Innovation is a critical part of tackling problems in areas as diverse as transportation, housing, public health and energy. But the scientists, inventors and entrepreneurs who might generate creative solutions often investigate issues or pursue economic opportunities in other less urgent fields. Incentives for science and innovation try to steer efforts toward the most pressing societal problems.
Prizes – cash rewards for scientific, engineering and other achievements – are one form of incentive that has been around for a very long time. In the 18th century, for example, organizations such as the Royal Society in the U.K. awarded medals to scientists for their breakthrough research.
Today, in addition to this type of scientific award, there are also prizes for solutions to diverse problems including the invention of new transportation means for disabled people, the engineering of new battery recycling methods, and even the development of technologies to treat COVID-19 patients. There are also “open innovation” websites, such as InnoCentive, that companies use to source ideas and inventions from thousands of problem solvers in exchange for prizes.
All these prizes seek to focus creativity and investment by attracting the smartest and most creative people who, with the right incentive, might focus on the highlighted problem and in turn come up with amazing breakthroughs. Researchers like me work to determine how effective these prizes really are as drivers of innovation.
Reward past achievements, motivate future breakthroughs
There are two main types of prizes. Scientific awards, which include both historic medal awards and the more recent Nobel Prizes, for example, are a retrospective recognition for outstanding contributions to science rather than an incentive to embark on one specific line of inquiry. To award them, every year, a number of judges examine the achievements of the nominees and pick winners.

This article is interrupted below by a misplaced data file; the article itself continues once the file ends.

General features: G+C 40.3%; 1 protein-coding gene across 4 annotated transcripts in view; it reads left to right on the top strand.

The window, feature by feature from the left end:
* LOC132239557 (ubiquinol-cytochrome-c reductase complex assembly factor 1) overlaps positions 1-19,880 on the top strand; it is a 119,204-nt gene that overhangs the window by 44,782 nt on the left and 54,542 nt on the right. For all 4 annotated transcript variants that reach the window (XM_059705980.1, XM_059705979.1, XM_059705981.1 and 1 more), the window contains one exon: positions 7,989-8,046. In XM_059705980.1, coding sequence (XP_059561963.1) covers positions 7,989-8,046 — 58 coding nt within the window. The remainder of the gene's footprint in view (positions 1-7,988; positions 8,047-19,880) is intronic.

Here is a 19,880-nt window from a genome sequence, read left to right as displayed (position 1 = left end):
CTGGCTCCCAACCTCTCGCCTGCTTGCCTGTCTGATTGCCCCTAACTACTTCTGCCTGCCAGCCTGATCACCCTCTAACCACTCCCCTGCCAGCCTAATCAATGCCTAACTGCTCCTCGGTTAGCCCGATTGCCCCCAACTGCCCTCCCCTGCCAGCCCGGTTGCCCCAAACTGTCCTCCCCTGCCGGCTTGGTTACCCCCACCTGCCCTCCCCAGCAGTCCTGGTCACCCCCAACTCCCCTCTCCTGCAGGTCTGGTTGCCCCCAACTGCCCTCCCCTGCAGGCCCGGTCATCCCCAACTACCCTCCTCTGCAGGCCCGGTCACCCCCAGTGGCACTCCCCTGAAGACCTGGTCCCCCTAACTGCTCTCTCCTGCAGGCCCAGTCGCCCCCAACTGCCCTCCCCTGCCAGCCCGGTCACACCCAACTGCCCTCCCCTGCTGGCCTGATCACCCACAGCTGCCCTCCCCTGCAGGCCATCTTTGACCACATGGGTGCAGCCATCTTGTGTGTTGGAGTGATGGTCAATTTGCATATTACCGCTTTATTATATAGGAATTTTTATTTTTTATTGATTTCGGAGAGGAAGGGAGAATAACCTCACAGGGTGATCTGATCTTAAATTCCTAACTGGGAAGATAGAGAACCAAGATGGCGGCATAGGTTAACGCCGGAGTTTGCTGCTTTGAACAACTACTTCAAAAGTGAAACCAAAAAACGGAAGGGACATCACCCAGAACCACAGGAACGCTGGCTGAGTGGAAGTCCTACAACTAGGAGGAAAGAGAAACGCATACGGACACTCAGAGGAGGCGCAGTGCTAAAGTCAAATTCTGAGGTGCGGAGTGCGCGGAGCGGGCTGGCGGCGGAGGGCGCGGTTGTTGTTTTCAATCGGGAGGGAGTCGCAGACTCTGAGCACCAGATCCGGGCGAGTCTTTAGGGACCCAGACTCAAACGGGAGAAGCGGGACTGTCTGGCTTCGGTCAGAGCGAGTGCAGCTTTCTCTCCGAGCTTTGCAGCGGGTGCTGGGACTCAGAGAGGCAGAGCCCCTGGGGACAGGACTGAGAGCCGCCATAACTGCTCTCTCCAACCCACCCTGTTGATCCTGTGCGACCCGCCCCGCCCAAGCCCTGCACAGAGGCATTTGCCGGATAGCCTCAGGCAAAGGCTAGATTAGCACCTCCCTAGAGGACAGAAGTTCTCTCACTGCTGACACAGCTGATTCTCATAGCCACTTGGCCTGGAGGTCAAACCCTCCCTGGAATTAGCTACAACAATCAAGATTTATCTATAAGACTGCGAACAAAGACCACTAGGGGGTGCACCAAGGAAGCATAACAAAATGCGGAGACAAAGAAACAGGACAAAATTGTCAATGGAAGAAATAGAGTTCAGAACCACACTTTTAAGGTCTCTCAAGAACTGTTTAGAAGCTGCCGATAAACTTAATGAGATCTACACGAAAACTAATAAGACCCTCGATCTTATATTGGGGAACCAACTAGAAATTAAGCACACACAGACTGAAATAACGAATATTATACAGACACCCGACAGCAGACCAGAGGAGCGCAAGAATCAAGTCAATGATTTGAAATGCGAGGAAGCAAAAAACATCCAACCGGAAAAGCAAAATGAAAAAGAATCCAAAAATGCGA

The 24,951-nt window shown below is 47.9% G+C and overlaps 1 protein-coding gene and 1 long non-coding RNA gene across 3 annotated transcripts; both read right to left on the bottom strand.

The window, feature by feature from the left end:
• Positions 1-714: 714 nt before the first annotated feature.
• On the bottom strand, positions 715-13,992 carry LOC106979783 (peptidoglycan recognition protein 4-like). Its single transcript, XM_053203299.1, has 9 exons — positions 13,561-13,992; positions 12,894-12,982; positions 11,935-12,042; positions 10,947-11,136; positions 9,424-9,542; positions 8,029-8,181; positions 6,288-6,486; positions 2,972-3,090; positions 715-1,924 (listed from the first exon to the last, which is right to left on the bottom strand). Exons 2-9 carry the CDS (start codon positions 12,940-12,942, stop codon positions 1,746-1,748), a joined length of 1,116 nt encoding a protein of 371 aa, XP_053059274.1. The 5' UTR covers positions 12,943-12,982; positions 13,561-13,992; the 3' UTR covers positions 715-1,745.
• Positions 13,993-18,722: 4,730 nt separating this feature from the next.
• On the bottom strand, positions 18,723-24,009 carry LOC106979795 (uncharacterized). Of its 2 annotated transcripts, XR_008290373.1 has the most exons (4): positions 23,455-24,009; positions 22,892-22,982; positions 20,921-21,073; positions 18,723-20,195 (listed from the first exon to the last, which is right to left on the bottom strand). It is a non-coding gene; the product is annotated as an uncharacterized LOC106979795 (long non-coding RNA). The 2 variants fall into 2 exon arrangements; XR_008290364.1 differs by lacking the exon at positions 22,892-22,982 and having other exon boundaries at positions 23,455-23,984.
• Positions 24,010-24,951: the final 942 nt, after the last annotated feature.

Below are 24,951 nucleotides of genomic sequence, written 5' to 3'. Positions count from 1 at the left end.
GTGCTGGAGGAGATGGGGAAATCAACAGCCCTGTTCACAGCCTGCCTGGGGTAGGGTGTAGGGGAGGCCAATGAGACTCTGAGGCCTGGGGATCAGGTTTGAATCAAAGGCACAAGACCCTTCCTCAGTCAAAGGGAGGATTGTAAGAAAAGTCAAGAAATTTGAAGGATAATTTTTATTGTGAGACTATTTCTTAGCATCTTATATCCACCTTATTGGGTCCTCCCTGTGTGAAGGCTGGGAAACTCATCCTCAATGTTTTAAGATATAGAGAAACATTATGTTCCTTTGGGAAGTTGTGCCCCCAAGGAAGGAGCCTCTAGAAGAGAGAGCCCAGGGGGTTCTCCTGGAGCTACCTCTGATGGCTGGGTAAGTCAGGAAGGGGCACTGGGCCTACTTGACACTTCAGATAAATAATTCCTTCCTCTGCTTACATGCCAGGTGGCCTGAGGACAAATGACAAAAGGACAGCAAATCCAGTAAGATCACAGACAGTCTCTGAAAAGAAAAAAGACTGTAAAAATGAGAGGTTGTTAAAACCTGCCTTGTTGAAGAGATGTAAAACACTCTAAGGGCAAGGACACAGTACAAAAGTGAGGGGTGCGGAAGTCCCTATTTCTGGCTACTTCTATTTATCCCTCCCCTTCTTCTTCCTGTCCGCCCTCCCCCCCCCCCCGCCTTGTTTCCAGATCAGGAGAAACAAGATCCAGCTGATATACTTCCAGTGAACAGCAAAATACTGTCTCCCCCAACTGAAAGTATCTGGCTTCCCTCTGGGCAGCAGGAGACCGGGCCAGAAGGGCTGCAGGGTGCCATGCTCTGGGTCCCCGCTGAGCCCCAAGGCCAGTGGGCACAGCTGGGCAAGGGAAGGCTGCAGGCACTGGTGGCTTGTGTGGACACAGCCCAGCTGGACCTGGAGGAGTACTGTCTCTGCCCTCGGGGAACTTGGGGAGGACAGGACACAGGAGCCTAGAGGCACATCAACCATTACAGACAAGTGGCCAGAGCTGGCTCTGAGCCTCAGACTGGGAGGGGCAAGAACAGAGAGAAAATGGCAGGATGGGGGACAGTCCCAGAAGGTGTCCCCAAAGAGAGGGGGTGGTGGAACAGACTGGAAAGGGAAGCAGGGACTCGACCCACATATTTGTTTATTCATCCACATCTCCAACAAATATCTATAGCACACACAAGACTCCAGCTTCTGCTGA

Grand prizes, in contrast, offer rewards to the first participant who achieves a particular feat that is of interest to the prize organizer. For example, in the 1990s, the Ansari X Prize offered US$10 million for the first private manned spacecraft that went to space twice within two weeks. Participants had to meet these specific criteria to be able to claim the prize, which ultimately sought to promote space tourism. Generally, this type of prize names a single winner who takes home all the prize money. But sometimes there are smaller second and third prizes too.
Thanks to the Ansari X Prize and other popular competitions like the $30 million Google Lunar X Prize for Moon exploration and the $5 million DARPA Grand Challenges for the development of autonomous vehicles (all case studies that I investigated), companies, governments and nonprofit organizations began using prizes more actively and, with help from the internet, made them more popular and exciting.
Analyzing prizes’ effects on innovation
When I started researching